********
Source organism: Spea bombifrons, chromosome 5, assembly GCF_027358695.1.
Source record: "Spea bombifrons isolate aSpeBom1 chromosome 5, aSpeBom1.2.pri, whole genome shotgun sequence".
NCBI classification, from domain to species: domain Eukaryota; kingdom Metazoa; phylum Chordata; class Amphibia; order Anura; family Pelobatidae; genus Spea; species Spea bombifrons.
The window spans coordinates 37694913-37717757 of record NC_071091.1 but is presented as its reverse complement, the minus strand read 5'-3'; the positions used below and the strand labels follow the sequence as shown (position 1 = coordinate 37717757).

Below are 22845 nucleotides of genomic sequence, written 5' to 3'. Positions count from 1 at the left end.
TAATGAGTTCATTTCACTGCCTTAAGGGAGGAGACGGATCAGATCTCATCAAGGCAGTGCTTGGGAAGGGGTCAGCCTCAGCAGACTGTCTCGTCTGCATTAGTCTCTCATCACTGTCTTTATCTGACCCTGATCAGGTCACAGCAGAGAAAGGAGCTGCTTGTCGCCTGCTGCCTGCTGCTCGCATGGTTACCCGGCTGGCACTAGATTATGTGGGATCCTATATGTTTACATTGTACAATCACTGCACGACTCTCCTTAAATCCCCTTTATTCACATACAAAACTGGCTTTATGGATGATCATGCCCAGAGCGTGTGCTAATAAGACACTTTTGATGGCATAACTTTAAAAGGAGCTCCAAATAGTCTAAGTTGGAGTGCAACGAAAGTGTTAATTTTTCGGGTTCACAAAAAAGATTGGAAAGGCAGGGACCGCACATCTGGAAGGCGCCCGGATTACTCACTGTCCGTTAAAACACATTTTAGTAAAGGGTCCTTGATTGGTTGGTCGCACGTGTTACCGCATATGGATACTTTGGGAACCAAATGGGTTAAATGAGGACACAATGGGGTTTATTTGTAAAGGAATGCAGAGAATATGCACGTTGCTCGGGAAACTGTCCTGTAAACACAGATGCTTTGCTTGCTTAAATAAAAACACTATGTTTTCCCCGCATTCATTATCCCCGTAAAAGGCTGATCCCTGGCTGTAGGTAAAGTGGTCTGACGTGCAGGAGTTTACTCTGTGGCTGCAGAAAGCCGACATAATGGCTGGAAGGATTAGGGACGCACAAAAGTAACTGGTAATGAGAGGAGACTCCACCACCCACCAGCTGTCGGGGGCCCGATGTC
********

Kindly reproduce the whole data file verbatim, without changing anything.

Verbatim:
Source organism: Spea bombifrons, chromosome 5, assembly GCF_027358695.1.
Source record: "Spea bombifrons isolate aSpeBom1 chromosome 5, aSpeBom1.2.pri, whole genome shotgun sequence".
NCBI classification, from domain to species: domain Eukaryota; kingdom Metazoa; phylum Chordata; class Amphibia; order Anura; family Pelobatidae; genus Spea; species Spea bombifrons.
The window spans coordinates 37694913-37717757 of record NC_071091.1 but is presented as its reverse complement, the minus strand read 5'-3'; the positions used below and the strand labels follow the sequence as shown (position 1 = coordinate 37717757).

Below are 22845 nucleotides of genomic sequence, written 5' to 3'. Positions count from 1 at the left end.
TAATGAGTTCATTTCACTGCCTTAAGGGAGGAGACGGATCAGATCTCATCAAGGCAGTGCTTGGGAAGGGGTCAGCCTCAGCAGACTGTCTCGTCTGCATTAGTCTCTCATCACTGTCTTTATCTGACCCTGATCAGGTCACAGCAGAGAAAGGAGCTGCTTGTCGCCTGCTGCCTGCTGCTCGCATGGTTACCCGGCTGGCACTAGATTATGTGGGATCCTATATGTTTACATTGTACAATCACTGCACGACTCTCCTTAAATCCCCTTTATTCACATACAAAACTGGCTTTATGGATGATCATGCCCAGAGCGTGTGCTAATAAGACACTTTTGATGGCATAACTTTAAAAGGAGCTCCAAATAGTCTAAGTTGGAGTGCAACGAAAGTGTTAATTTTTCGGGTTCACAAAAAAGATTGGAAAGGCAGGGACCGCACATCTGGAAGGCGCCCGGATTACTCACTGTCCGTTAAAACACATTTTAGTAAAGGGTCCTTGATTGGTTGGTCGCACGTGTTACCGCATATGGATACTTTGGGAACCAAATGGGTTAAATGAGGACACAATGGGGTTTATTTGTAAAGGAATGCAGAGAATATGCACGTTGCTCGGGAAACTGTCCTGTAAACACAGATGCTTTGCTTGCTTAAATAAAAACACTATGTTTTCCCCGCATTCATTATCCCCGTAAAAGGCTGATCCCTGGCTGTAGGTAAAGTGGTCTGACGTGCAGGAGTTTACTCTGTGGCTGCAGAAAGCCGACATAATGGCTGGAAGGATTAGGGACGCACAAAAGTAACTGGTAATGAGAGGAGACTCCACCACCCACCAGCTGTCGGGGGCCCGATGTC